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Counter Offer

If another organization found your skills, personality, background and profile appealing, there is a good chance that your current organization recognizes those same qualities. In today’s tight labor market, organizations cannot routinely afford to lose an “A” player. So, their initial reaction frequently is to make a counter-offer.

 

The real question is not whether your employer’s motives are genuine, temporary, or simply reactionary. More important to ask is, ‘Are their actions actually relevant to the decision YOU already made?’

 

We don’t want to insult your intelligence, and we have no intention of scaring you with false statistics and various theories about the dangers of accepting a counter-offer. The bottom line is that while counter-offers can be flattering, they do typically initiate the beginning of the end, and how you handle the situation tells everyone involved a great deal about your leadership/managerial style, decision making ability, and most importantly your principles.

 

Ten Reasons For Not Accepting A Counteroffer

  1. You have now made your employer aware that you are unhappy. From this day on, your loyalty will always be in question.
  2. When promotion time comes around, your employer will remember who is loyal and who is not.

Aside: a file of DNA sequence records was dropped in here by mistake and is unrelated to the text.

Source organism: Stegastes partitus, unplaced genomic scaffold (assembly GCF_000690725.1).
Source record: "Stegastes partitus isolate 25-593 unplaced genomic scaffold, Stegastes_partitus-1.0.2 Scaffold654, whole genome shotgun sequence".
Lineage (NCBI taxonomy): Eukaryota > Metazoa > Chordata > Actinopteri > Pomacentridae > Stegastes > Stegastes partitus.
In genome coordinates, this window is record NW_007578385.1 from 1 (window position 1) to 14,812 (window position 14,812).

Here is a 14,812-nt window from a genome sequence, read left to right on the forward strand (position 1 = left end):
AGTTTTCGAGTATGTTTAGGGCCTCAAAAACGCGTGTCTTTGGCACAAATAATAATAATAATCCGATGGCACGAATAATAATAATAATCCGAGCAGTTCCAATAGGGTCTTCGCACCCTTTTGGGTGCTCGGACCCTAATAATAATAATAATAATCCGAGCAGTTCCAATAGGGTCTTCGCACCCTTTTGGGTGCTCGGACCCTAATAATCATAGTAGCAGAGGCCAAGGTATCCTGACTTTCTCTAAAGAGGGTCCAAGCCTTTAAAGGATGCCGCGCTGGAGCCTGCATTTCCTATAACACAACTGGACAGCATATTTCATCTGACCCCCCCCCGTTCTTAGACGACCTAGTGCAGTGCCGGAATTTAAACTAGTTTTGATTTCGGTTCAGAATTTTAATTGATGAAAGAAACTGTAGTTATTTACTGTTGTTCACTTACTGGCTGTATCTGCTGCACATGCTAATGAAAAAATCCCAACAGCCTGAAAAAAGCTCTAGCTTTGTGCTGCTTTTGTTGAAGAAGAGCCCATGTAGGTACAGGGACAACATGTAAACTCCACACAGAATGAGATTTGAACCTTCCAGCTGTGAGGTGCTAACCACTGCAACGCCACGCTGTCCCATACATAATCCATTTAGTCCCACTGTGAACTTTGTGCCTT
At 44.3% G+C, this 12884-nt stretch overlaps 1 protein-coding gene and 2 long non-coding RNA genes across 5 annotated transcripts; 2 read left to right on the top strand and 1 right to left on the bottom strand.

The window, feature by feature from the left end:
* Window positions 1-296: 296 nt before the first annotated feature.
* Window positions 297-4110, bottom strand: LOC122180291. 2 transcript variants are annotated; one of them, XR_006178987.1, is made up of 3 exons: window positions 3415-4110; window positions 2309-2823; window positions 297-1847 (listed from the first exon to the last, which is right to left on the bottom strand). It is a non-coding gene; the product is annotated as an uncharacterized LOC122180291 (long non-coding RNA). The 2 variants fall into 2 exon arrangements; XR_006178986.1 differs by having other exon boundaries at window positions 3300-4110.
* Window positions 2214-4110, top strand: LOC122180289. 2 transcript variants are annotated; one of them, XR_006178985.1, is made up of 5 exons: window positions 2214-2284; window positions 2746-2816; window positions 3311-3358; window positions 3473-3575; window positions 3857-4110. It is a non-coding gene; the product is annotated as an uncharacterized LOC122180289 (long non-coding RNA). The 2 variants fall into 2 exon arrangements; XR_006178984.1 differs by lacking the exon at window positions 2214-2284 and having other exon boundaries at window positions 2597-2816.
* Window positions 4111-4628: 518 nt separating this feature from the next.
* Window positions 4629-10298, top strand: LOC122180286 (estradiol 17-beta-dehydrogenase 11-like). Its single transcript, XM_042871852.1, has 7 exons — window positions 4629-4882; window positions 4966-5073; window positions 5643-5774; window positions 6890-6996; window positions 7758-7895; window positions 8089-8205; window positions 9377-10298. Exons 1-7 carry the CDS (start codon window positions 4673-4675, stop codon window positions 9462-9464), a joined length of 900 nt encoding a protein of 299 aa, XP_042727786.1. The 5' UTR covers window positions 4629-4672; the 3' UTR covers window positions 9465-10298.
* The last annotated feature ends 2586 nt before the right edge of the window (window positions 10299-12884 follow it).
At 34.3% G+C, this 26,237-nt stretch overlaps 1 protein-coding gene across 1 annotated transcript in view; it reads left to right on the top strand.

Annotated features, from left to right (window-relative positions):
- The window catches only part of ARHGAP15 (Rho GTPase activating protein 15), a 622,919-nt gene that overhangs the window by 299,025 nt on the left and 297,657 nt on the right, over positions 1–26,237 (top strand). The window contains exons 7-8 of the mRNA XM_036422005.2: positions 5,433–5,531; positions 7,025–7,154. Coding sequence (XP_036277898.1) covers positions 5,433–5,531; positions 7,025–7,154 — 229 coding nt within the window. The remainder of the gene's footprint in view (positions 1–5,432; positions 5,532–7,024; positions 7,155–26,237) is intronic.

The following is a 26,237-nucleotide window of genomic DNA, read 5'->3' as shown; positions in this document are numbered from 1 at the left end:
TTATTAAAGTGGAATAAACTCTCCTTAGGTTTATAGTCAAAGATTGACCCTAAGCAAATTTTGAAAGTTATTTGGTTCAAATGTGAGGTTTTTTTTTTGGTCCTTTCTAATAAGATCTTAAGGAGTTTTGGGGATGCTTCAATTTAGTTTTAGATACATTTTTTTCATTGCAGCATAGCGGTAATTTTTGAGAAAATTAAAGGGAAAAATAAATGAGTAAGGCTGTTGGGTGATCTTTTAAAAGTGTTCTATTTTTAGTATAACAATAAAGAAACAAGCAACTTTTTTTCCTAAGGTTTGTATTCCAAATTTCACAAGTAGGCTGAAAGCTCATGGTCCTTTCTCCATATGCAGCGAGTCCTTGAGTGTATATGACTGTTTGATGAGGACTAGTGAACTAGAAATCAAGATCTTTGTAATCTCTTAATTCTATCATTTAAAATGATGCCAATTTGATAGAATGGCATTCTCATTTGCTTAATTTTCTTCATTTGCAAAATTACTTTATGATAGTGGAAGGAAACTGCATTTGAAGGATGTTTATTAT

3. When times get tough, your employer will begin the cutbacks with you.
  4. Accepting a counteroffer is an insult to your intelligence and a blow to your personal pride: You were bought.
  5. Where is the money for the counteroffer coming from? All companies have wage and salary guidelines, which must be followed. Is it your next raise early?
  6. Your company will immediately start looking for a new person at a cheaper price.
  7. The same circumstances that now cause you to consider a change will repeat themselves in the future, even if you accept a counteroffer.
  8. Once the word gets out, the relationship that you now enjoy with your co-workers will never be the same. You will lose the personal satisfaction of peer group acceptance.
  9. What type of company do you work for if you have to threaten to resign before they give you what you are worth?
  10. Statistics show that if you accept a counteroffer, the probability of voluntarily leaving in six months or being let go in one year is extremely high. Seven out of 10 people will leave on their own within 6 months. Three out of 10 will be let go within one year. 100% of counteroffers do not work.

 

If you are even considering that you might accept a counteroffer from your present employer, you should also consider removing yourself from any search process you may be involved with, and try to get what you want from your employer without threatening to leave. It puts you on much more solid ground.

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